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Alexandria governorate
Type of Location
About Location


Places to Visit
How to Reach

By Air

Situated 7 km / 4 miles from Alexandria, El Nouzha Airport (ALY) is the most convenient air gateway to the city. The airport has two runways and limited facilities. Airlines serving the airport include EgyptAir, British Airways, Emirates and Lufthansa. There are direct flights to the following international cities: Vienna, London, Dubai and Frankfurt, while regular domestic flights serve Cairo. Taxis are available for transfers into the city.

Alternatively, visitors can arrive at Borg El Arab Airport (HBE), 25 km / 16 miles from Alexandria. This is a smaller airport serving British Airways, Emirates and Lufthansa. Flights connect the city with London, Addis Ababa, Dubai and Frankfurt. Transport into the city is limited to taxis, which are readily available and travel to most areas for a reasonable price, although you should always be clear about how much you are prepared to pay.

By Bus

The city can be accessed by bus from a number of neighbouring countries, including Jordan and Israel. Journeys can be long and uncomfortable, but tickets are generally very cheap. Inner-city bus transport is not very tourist friendly, with most people preferring to use taxis.

By Train

Egyptian National Railways operates all trains in Egypt. Trains can be caught from Ramses Station in Cairo and travel to the main train station in Alexandria. Tickets can be bought on the day of departure from the railway station. Some first-class or sleeper trains must be paid for in foreign currency. For a small commission, local travel agents can also arrange your tickets for you. Visitors are recommended to travel first or second-class.

Key places to visit
Qaitbey Fort, Beaches, Corniche, Kom el Shokafa Catacombs, Pompey's Pillar


Places to Visit

Qaitbey Fort

Qaitbey Fort  Set on an island that was connected to the mainland by Alexander the Great, the Qaitbey Fort is said to sit on the site of Ptolemy II's legendary lighthouse, built in 238 BC and one of the Seven Ancient Wonder of the World. The lighthouse fell in a 14th century earthquake, making way for the rather bleak, grey-stone fort, which was built using what remained of the lighthouse. The views over Alexandria from the fort are impressive.


Aside from the historical riches of Alexandria, most people come here to enjoy the stunning Mediterranean beaches, which line the coast. With beaches stretching in either direction from downtown, visitors can choose to explore the coast at their leisure. Popular places to bathe and enjoy water sports include the exclusive eastern resorts of Agami or Hannoville, the upmarket Montazah Beach and the western vacation resorts of Ras el-Hikma, Sidi Barram and Sallum.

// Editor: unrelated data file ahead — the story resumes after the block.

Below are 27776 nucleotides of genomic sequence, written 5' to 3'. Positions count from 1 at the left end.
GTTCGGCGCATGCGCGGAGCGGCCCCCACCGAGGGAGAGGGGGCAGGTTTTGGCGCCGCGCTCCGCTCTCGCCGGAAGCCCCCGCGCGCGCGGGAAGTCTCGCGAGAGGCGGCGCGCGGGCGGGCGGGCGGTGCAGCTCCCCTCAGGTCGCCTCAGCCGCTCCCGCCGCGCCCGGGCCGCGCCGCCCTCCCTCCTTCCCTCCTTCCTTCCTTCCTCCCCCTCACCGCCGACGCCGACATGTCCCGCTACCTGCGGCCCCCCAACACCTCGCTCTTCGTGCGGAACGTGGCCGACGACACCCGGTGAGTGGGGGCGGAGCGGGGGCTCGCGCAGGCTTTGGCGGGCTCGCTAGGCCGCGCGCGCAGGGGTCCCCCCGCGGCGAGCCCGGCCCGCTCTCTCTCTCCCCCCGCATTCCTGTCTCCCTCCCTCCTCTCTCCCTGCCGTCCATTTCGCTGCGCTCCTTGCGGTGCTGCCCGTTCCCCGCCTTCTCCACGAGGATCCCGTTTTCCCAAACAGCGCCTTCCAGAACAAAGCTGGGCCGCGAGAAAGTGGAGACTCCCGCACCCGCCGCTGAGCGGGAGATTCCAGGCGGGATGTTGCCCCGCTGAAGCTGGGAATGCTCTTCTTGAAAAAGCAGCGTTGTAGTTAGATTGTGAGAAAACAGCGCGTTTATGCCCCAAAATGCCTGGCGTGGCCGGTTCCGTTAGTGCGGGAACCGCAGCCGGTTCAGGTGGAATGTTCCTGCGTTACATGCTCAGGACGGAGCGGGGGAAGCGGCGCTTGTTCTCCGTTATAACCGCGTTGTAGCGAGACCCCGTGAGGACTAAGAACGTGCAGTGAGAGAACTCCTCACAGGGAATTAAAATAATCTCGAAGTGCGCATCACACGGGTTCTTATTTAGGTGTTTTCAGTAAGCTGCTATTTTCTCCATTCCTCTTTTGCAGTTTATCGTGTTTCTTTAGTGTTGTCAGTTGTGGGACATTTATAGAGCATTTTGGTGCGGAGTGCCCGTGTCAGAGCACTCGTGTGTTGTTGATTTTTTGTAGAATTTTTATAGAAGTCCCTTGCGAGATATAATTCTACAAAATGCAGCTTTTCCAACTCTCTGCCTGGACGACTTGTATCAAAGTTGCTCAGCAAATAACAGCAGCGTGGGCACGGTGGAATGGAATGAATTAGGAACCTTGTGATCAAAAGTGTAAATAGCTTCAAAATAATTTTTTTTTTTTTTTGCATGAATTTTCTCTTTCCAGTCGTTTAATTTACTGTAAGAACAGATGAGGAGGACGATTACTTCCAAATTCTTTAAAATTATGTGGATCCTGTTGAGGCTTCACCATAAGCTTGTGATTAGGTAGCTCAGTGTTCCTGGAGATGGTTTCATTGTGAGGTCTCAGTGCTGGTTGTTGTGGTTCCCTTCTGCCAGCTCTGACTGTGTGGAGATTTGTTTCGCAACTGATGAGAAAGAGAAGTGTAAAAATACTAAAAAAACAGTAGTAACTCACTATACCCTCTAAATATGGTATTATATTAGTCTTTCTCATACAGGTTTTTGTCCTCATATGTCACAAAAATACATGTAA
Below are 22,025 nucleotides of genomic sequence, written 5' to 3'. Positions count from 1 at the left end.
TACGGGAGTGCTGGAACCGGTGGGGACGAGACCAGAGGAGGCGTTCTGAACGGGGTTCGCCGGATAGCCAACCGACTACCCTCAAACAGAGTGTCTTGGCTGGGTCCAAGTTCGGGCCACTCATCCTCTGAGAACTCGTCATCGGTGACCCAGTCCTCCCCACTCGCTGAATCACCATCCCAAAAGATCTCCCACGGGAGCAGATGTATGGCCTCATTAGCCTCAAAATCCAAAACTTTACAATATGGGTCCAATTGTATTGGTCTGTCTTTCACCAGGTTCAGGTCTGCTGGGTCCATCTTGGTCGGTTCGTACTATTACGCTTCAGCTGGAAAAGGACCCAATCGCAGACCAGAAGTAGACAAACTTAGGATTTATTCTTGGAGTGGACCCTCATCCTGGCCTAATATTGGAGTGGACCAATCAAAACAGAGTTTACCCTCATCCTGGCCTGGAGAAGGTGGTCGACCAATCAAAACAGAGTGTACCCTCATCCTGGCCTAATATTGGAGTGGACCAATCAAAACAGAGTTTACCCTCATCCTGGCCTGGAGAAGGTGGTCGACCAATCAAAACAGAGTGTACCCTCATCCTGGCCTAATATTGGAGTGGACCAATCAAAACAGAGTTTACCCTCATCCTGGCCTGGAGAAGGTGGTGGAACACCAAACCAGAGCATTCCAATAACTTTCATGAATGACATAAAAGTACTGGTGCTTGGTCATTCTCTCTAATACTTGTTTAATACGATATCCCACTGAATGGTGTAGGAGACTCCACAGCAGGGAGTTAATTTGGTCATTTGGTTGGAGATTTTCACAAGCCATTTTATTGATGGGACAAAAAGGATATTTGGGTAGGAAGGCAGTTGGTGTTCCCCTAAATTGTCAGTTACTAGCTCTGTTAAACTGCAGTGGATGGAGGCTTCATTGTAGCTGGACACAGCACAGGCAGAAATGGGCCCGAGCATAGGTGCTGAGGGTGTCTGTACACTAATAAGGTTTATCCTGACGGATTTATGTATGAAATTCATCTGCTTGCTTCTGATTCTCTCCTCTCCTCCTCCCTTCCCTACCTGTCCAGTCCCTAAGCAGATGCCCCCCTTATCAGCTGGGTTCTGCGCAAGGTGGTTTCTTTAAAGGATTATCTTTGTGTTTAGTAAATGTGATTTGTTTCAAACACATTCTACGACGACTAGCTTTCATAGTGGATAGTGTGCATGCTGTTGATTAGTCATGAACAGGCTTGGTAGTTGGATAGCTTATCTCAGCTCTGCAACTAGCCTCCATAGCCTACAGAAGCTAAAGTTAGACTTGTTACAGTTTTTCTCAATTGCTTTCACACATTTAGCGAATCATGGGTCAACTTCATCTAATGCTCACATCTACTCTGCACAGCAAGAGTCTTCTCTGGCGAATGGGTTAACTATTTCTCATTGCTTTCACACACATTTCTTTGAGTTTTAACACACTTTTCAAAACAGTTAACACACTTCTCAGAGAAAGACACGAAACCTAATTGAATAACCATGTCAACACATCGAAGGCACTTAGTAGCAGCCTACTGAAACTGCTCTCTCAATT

One of the best places to watch the sun set over the Mediterranean Sea, the Corniche is a seaside promenade that stretches the length of the city and is constantly bustling with activity. The distinctly European feel and cosmopolitan character of the seafront allows visitors to feel at ease here. Attractions and sights that you can expect to encounter in this part of Alexandria include food and flower vendors, families strolling and couples simply enjoying the sunset and views. The fit can walk the 25-km / 16-mile length of the Corniche, while the less willing can take in as much or as little as they want.

Kom el Shokafa Catacombs

Fascinating 2nd-century AD funeral sculptures and friezes can be seen here in the eerie Kom el Shokafa Catacombs. Only discovered in 1900, the catacombs are the largest known Roman burial grounds in Egypt and three floors deep. With hundreds of chambers, this is one of the most visited tourist attractions in Alexandria and visitors can walk around the tombs unsupervised.

Pompey's Pillar

In the southwest of the city, near the large Arab cemetery, is a hill littered with the remains of ancient walls, architectural fragments and rubble on which stands Alexandria's largest ancient monument, Pompey's Pillar, rising from the ruins of the ancient and famous Serapeion (Temple of Serapis). This column of red Aswan granite with a Corinthian capital, standing on a badly ruined substructure and rising to a height of almost 90ft/27m, is traditionally believed to have been erected by the Emperor Theodosius to commemorate the victory of Christianity over paganism and the destruction of the Serapeion in 391. More probably, however, it was set up in 292 in honor of Diocletian, who supplied food for the starving population after the siege of the city.

Right Time to Visit

March - June
September - November